What Rights Do I Have If I Am in a Motorcycle Accident in Pennsylvania?
Although motorcycles share the road with cars and are subject to the same “Rules of the Road,” there are significant differences between car accident injury claims in Pennsylvania and motorcycle accidents. These differences can greatly impact the rights of victims of motorcycle accidents.
How Insurance Affects Your Pennsylvania Motorcycle Accident Recovery
The first difference is that, with automobile policies, the law requires insurance companies to offer “first-party” benefits to their customers. These first-party benefits include a minimum of $5,000.00 in medical benefits and are mandatory. That means that for a person injured while an occupant of a car (or for any person hit as a pedestrian), there is mandatory, no-fault medical coverage in an amount no less than $5,000.00. For a person without private health insurance, this is an important benefit.
Besides medical benefits, insurers issuing automobile policies must also offer income loss benefits, accidental death benefits, funeral benefits, and/or a combination of the foregoing coverages.
Will My Health Insurance Cover Me After a Motorcycle Accident?
The law that requires insurers to offer these benefits for automobile policies specifically states that these benefits do NOT have to be offered when selling motorcycle policies. The impact of that law can have extremely negative consequences for people injured on motorcycles.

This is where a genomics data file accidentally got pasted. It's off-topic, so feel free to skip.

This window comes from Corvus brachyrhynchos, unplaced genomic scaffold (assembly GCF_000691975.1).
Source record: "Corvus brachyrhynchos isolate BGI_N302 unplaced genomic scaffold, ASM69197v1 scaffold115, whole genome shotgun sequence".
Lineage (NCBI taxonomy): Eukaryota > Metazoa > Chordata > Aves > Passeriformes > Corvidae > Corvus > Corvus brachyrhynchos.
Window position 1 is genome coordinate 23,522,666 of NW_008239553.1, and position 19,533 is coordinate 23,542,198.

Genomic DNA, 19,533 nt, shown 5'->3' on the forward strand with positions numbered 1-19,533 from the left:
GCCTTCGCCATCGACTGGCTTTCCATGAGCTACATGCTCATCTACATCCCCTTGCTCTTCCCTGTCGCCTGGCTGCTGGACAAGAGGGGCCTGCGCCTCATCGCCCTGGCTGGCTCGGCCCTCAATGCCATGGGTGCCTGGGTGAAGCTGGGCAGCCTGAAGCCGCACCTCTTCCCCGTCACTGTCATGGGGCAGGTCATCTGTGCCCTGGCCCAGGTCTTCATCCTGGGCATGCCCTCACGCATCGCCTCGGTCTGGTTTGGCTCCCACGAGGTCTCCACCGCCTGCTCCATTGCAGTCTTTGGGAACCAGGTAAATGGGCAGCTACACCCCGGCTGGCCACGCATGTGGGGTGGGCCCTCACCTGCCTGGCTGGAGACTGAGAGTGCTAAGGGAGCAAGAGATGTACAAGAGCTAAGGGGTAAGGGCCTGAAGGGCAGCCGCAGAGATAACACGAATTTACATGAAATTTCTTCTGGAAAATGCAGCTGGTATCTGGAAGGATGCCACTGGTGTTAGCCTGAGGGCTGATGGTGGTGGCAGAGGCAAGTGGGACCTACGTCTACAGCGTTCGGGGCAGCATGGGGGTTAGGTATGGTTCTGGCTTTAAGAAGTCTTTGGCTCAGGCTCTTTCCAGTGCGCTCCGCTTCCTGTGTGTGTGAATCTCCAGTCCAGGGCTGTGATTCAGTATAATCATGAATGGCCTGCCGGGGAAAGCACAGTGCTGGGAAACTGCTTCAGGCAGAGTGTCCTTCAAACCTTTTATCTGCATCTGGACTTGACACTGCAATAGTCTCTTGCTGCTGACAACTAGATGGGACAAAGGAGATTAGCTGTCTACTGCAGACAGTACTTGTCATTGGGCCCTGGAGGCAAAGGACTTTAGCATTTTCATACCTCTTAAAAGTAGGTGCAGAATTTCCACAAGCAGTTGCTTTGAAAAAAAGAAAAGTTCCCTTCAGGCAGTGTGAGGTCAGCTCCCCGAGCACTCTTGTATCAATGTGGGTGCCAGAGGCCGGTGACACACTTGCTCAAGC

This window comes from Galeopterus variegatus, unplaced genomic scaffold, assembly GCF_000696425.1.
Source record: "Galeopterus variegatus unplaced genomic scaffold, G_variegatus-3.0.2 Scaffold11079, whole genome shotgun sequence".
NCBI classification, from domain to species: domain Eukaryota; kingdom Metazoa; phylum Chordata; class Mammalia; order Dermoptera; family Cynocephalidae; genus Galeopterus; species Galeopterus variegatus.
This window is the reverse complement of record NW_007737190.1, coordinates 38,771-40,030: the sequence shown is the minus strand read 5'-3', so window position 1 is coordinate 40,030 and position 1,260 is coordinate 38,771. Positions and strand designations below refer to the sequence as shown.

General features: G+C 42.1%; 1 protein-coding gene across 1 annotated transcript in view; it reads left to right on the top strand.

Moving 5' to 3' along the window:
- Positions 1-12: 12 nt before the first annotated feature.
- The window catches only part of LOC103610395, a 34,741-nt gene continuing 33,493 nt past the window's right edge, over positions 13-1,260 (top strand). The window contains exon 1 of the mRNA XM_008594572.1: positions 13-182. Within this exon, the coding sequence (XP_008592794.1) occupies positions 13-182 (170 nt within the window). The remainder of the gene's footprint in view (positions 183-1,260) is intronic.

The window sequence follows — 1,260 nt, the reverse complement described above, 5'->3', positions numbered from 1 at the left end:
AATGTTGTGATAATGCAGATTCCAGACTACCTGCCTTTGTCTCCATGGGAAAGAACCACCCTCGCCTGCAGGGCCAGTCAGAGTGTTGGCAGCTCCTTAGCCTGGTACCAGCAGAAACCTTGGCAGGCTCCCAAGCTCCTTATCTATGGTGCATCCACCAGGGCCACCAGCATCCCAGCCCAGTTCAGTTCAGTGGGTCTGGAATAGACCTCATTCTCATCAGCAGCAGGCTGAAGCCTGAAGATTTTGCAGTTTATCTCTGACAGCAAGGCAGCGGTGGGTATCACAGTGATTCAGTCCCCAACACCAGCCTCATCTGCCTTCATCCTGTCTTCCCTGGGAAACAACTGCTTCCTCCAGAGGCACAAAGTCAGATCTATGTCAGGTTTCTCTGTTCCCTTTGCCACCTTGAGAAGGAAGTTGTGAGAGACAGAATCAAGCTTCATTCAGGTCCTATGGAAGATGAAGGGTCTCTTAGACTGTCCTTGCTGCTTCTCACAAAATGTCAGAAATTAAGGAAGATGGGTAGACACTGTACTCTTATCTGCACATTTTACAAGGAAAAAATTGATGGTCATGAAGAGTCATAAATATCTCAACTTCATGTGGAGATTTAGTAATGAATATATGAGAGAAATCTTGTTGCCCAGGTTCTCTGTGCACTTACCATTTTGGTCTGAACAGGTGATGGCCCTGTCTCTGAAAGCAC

In our practice, we see devastating injuries or horrible deaths from motorcycle accidents. Obviously, no one is wearing a seatbelt on a motorcycle, so we see many situations where people are ejected. Because motorcyclists are not protected by the body of a car, we often see clients who are propelled over vehicles, onto the ground, or directly into other stationary objects. We also see motorcyclists injured in situations where an occupant of a car would not be—such as when a dog darts out into the road.
Since the law does not require motorcycle policies to provide medical benefits, many victims do not have the ability to pay for their medical bills. While these clients may be able to obtain emergency treatment, they may not be able to obtain adequate follow-up care. Without private health insurance, they may be stuck with large hospital bills. In situations where clients do have private health insurance, they might be required to reimburse their insurer for medical expenses that were paid (this can be a complex issue that has to be examined on a case-by-case basis).
In addition to not having access to automatic medical benefits, drivers and passengers on motorcycles are not able to recover first-party benefits, such as lost wage coverages, which are necessary if you are disabled as a result of the wreck.
There are some motorcycle policies that provide “first-party-type” benefits, even though the law does not require them. If you are injured on a motorcycle, it is critical to retain a motorcycle accident attorney to investigate all of the coverages that apply to your case.
Filing a Lawsuit After a Pennsylvania Motorcycle Accident
The second main difference between motorcycle and automobile policies is that there is no
“tort option” for motorcycle policies. This means that every occupant of a motorcycle who is injured as the result of someone else’s negligence is entitled to make a claim for pain and suffering.
Almost every motorcycle collision case that we handle involves a serious, life-altering injury or a death. When these crashes are caused by someone else, we go all out to obtain fair and just compensation for our clients.
How Do I Get Compensation for My Motorcycle Accident?